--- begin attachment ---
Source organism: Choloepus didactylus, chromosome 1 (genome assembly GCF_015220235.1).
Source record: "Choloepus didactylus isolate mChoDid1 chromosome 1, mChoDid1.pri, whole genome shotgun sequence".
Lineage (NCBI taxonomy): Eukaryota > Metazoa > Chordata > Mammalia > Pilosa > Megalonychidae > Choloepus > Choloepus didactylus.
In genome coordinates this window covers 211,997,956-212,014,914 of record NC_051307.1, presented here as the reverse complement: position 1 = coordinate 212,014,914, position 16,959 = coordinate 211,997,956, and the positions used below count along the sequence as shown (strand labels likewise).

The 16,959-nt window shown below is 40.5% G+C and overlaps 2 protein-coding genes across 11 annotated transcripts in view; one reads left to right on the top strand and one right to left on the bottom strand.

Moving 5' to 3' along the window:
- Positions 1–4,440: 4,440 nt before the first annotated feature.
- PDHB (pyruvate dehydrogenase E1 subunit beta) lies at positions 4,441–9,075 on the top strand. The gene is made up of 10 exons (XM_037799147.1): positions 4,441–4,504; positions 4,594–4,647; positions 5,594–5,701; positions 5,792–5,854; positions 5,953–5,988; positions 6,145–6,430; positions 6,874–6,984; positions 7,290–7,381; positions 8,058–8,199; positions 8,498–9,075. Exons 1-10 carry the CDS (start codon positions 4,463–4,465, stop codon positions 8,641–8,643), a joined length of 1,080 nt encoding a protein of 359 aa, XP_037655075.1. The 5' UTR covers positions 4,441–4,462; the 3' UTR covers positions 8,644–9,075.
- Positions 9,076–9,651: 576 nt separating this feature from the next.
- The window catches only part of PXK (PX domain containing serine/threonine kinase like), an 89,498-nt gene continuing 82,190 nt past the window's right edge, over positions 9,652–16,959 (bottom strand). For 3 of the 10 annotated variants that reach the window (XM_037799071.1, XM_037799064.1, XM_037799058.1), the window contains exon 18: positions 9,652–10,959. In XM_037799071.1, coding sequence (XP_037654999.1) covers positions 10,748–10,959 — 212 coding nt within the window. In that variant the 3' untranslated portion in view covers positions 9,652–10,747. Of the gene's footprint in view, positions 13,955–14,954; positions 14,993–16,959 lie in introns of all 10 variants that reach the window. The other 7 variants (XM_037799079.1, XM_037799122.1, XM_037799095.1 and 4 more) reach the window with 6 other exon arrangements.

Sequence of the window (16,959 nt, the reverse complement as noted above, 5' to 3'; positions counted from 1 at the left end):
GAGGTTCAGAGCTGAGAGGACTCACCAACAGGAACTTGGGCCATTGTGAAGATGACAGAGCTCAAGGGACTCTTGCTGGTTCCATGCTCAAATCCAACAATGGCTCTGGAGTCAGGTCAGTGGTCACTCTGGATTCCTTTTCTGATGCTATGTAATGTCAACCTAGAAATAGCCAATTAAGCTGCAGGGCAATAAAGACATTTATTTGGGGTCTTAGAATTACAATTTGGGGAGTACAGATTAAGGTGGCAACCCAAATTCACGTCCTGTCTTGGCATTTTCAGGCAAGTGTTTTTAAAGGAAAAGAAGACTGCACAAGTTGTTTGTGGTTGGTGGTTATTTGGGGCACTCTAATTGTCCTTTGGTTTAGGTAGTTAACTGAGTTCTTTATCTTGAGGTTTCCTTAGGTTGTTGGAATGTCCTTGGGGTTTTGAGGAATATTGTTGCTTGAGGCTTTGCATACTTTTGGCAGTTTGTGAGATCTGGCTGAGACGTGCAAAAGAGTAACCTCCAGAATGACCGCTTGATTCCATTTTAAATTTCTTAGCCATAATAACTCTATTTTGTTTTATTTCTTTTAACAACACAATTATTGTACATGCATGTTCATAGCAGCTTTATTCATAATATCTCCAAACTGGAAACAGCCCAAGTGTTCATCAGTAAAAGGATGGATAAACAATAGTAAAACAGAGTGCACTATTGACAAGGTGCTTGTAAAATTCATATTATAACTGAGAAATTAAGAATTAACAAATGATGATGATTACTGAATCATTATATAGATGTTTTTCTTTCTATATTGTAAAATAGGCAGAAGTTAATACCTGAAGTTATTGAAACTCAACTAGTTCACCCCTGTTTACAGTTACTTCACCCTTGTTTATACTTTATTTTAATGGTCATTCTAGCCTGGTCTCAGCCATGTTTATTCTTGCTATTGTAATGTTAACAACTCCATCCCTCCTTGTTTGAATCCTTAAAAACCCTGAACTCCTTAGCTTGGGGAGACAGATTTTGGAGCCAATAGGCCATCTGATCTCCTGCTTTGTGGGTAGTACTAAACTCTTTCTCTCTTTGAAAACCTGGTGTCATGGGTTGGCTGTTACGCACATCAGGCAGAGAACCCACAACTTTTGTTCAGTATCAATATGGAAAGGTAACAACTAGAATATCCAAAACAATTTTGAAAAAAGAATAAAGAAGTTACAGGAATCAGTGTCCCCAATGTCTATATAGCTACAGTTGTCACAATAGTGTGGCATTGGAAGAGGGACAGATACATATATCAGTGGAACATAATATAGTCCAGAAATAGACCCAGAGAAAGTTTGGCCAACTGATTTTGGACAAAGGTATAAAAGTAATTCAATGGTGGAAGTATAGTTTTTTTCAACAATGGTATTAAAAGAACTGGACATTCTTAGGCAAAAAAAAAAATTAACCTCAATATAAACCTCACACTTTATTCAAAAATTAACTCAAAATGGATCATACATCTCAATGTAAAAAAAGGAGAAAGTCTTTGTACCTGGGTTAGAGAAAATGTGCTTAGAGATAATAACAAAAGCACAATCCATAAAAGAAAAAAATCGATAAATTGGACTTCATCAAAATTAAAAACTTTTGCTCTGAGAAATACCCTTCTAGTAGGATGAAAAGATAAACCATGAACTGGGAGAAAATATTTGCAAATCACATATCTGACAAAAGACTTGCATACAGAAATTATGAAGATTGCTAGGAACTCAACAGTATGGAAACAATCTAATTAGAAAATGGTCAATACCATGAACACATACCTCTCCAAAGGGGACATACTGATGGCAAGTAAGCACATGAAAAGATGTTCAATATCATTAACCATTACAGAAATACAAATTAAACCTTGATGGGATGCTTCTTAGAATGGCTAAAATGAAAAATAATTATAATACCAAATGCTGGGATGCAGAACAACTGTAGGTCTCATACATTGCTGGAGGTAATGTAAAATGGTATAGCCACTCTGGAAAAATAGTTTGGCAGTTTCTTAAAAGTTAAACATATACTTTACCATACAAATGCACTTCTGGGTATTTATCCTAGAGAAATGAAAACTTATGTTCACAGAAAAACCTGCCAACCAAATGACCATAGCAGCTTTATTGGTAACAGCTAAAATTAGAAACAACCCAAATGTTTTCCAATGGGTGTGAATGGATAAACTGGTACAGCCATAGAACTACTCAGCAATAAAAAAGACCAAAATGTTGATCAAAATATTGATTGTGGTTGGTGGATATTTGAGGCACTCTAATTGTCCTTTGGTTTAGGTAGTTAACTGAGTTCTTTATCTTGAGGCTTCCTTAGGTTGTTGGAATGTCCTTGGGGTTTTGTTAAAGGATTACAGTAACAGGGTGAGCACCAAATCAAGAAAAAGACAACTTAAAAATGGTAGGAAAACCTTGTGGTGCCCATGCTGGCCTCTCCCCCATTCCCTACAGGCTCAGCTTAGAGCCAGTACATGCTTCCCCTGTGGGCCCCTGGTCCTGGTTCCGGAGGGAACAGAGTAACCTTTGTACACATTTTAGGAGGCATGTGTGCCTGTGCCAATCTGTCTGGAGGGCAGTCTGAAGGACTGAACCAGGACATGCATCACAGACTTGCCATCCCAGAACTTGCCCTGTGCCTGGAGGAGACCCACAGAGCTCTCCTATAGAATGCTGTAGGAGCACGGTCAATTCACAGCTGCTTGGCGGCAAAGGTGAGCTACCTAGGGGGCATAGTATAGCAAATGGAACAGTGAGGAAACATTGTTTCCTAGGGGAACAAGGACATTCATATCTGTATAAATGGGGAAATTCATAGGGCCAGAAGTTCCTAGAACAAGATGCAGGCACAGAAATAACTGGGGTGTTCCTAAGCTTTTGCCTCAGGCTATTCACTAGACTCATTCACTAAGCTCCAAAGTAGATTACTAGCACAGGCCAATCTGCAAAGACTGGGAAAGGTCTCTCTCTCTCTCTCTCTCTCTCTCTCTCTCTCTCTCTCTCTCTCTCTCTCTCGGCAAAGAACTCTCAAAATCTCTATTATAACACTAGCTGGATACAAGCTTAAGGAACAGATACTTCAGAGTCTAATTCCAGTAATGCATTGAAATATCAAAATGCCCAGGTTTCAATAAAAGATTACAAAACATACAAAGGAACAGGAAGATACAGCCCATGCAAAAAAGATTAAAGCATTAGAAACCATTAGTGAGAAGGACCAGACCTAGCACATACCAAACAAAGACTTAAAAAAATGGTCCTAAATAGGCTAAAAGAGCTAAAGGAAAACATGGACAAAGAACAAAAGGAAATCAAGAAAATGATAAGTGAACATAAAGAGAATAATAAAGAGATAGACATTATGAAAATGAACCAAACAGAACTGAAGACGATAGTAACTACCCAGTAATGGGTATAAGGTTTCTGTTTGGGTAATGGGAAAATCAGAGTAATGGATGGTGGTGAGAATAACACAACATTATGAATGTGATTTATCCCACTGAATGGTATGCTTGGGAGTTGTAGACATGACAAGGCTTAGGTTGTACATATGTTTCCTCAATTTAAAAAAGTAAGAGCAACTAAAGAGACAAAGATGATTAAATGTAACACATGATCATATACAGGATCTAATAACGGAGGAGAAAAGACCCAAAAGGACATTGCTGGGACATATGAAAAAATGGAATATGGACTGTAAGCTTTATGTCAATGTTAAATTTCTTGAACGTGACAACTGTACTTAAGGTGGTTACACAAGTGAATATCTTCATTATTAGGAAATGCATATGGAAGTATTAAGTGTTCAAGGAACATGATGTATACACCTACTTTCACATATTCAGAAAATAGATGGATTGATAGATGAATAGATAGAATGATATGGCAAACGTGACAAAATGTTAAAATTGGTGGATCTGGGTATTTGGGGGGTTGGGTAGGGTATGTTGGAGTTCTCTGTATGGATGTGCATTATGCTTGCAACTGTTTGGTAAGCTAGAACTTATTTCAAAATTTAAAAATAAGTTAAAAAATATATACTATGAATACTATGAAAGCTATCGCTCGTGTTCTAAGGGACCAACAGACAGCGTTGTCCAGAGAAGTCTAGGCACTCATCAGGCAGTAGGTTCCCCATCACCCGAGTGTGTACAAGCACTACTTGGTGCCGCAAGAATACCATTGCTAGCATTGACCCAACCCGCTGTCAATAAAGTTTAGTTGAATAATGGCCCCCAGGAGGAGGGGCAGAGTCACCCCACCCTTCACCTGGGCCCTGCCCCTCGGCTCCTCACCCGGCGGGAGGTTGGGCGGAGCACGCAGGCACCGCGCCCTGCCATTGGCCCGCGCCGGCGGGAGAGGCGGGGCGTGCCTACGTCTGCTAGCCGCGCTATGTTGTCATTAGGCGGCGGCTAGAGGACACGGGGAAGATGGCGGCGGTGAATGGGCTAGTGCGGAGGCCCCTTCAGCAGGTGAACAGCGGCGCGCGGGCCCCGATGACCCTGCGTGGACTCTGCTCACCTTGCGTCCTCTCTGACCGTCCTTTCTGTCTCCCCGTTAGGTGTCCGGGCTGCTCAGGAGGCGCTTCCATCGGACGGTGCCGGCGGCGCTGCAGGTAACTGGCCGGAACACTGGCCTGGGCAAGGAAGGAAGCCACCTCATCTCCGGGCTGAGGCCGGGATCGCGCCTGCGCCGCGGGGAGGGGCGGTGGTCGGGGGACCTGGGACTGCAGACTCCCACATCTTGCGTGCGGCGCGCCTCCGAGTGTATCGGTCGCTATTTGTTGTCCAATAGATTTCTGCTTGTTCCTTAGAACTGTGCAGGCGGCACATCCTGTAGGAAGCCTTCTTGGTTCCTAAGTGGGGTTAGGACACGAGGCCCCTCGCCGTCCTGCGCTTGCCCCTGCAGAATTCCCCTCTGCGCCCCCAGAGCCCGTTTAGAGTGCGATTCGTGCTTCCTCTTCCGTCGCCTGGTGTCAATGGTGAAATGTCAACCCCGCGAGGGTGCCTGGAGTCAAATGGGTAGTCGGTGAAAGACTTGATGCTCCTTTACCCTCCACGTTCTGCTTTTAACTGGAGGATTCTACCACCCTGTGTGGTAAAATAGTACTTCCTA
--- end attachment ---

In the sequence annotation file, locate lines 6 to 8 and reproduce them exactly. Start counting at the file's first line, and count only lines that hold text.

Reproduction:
Moving 5' to 3' along the window:
- Positions 1–4,440: 4,440 nt before the first annotated feature.
- PDHB (pyruvate dehydrogenase E1 subunit beta) lies at positions 4,441–9,075 on the top strand. The gene is made up of 10 exons (XM_037799147.1): positions 4,441–4,504; positions 4,594–4,647; positions 5,594–5,701; positions 5,792–5,854; positions 5,953–5,988; positions 6,145–6,430; positions 6,874–6,984; positions 7,290–7,381; positions 8,058–8,199; positions 8,498–9,075. Exons 1-10 carry the CDS (start codon positions 4,463–4,465, stop codon positions 8,641–8,643), a joined length of 1,080 nt encoding a protein of 359 aa, XP_037655075.1. The 5' UTR covers positions 4,441–4,462; the 3' UTR covers positions 8,644–9,075.